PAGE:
The issue of energy efficiency concerns probably every property owner. Ordinary ventilation as a way to refresh the air in a room does not always work, in winter, these are quite large heat losses, and there is also a high probability of catching a cold, therefore, a heat exchanger was invented for ventilation – i.e. recuperator.
Simply put, the importance of the heat exchanger for ventilation is this, that the cold air entering from the street is heated by the exhaust air from the room, tj. the heat exchange of "dirty" air with fresh air takes place, without mixing air streams.
Well, It appears, that the introduction was understandable, so I will immediately proceed to the construction of the recuperator with my own hands. There are many examples of the manufacture of such devices on the network, which I actually used, adding some and reworking them for yourself. I needed such a heat exchanger for the rest room anyway, is a room of approx 24 m2, separated by a partition wall, for some time it served as the only living room.
For the production of the recuperator I needed:
- Chamber polycarbonate – 1 sheet 4mm (210 x 600 cm.)
- Extruded polystyrene foam (XPS)- 5 sheets 30 mm (120 X 60 cm)
- At the beginning Linear fans 100 mm (efficiency 100 litres/hour) — 2 pcs. – then converted to a larger one.
- Mounting foam.
- Plastic glue.
- Cables for connecting fans.
To begin with, I cut the polycarbonate sheets with a round knife, along a metal ruler.
One stream of air will pass directly through the polycarbonate honeycombs, a second, cutting through it, must be inserted between these plates, I cut strips for this (straws) from the same plates, then glue them together with plastic glue.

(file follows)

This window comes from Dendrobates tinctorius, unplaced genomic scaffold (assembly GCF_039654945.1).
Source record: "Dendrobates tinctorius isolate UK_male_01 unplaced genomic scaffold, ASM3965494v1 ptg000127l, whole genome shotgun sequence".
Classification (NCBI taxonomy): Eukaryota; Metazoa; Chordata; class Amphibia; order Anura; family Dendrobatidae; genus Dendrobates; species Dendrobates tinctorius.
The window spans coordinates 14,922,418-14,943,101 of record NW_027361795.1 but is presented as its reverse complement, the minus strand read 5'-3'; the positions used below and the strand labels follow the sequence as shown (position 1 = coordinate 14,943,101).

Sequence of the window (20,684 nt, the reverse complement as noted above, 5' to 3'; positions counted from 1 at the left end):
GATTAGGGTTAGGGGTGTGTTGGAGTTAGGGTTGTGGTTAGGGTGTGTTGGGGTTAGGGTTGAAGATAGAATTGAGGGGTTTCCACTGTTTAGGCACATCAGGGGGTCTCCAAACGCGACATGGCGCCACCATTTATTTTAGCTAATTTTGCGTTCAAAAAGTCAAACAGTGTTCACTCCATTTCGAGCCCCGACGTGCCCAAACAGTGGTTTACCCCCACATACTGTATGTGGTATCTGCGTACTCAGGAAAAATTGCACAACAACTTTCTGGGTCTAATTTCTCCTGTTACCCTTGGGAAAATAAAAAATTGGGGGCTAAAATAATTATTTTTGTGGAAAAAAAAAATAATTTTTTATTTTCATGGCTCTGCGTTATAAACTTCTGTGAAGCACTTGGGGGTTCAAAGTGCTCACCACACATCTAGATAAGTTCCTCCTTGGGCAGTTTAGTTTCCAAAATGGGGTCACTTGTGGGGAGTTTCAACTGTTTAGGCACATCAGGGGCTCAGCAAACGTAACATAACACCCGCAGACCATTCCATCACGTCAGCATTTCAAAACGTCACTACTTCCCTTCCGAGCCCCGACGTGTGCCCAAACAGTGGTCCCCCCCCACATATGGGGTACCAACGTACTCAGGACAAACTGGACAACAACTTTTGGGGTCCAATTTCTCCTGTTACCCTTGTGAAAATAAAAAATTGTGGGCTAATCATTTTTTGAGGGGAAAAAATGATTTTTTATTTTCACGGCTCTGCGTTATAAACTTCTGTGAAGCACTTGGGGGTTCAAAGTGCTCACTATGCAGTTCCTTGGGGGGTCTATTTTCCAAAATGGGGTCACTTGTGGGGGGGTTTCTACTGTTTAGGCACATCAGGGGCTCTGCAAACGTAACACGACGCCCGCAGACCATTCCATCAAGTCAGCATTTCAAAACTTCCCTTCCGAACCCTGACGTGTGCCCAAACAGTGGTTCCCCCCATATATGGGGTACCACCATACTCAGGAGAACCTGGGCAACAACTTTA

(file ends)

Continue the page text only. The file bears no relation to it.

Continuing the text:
This is what it looks like after gluing the tiles.
In the photo after gluing the block, the arrows showed the movement of air flows. Streams run along the entire height of the block. There will be two such blocks.
The blocks are ready, must be the same height.
After the main heat exchanger blocks are made – recuperative, I made a box from extruded polystyrene XPS foam, I used mounting foam for gluing, I just put it on the ends and pressed it, I laid the heat exchange blocks for assembly, this is what it looks like.
I installed the fans, the other is not shown in the photo, yellow arrows show the gaps, which also need to be plugged with foam.
Actually, this homemade recuperator is almost ready, its assembly is next in line. As I wrote at the beginning of the article, it was made for a living room, but I installed it in the laundry room, from where fresh air is already supplied through the air ducts, through the heat exchanger and dirty humid air with unpleasant odors, is blown out. In the photo, arrows show, how air currents move.
The yellow arrows indicate the flow of exhaled air, and the blue arrows indicate the influent flow (fresh) air. As a result of the meeting of these flows, heat exchange takes place in the polycarbonate heat exchangers, which heats the incoming cold air to near room temperature, i.e. at outside temperature -5 do -10 degrees, if the temperature is lower, then of course the incoming air is colder.
The recuperator in its ready-assembled form looks like this.
The cover is fastened with long wood screws, glass can be embedded in it, to observe the condensate and other processes taking place in the heat exchanger, in my case, the cold air begins to heat up already in the air duct, so there is no condensate in the exchanger heater.
Troubleshooting or Conclusion.
To pump such air ducts, more efficient fans are needed, I had to add one more fan at the entrance to the air duct at the entrance to the wall, but it's better to mount the fans on 150 mm, with efficiency 300 liters per minute, only they are only in diameter 150 mm, you can buy a duct fan 125 mm, about good performance.
It is also convenient to set some kind of timer to turn on the household heat exchanger, to turn on once an hour 15 minutes or other time. You can use a simple timer.